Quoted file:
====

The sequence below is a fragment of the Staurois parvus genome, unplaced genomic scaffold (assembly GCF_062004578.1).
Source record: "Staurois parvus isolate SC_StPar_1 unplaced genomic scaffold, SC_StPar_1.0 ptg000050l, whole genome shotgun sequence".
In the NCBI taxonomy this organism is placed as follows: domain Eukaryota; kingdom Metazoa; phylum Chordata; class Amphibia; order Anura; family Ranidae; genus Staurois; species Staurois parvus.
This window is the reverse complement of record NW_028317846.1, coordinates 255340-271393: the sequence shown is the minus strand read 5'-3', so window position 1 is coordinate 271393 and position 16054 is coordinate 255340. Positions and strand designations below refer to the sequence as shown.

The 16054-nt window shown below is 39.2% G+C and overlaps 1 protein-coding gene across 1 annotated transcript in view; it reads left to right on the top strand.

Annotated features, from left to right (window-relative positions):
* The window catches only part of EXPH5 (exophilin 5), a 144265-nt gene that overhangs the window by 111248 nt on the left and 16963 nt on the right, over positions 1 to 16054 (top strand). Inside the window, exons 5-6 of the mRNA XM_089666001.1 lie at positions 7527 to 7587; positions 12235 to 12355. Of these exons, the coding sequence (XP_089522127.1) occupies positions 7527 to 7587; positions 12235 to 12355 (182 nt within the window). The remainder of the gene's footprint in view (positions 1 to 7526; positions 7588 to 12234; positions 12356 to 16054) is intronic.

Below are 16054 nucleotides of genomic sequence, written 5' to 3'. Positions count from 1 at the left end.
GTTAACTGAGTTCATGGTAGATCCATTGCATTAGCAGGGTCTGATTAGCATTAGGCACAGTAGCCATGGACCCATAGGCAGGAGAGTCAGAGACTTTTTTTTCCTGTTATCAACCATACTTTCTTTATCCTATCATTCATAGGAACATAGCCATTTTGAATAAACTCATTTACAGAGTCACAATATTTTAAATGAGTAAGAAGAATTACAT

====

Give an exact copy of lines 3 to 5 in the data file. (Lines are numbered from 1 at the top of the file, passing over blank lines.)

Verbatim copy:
In the NCBI taxonomy this organism is placed as follows: domain Eukaryota; kingdom Metazoa; phylum Chordata; class Amphibia; order Anura; family Ranidae; genus Staurois; species Staurois parvus.
This window is the reverse complement of record NW_028317846.1, coordinates 255340-271393: the sequence shown is the minus strand read 5'-3', so window position 1 is coordinate 271393 and position 16054 is coordinate 255340. Positions and strand designations below refer to the sequence as shown.

The 16054-nt window shown below is 39.2% G+C and overlaps 1 protein-coding gene across 1 annotated transcript in view; it reads left to right on the top strand.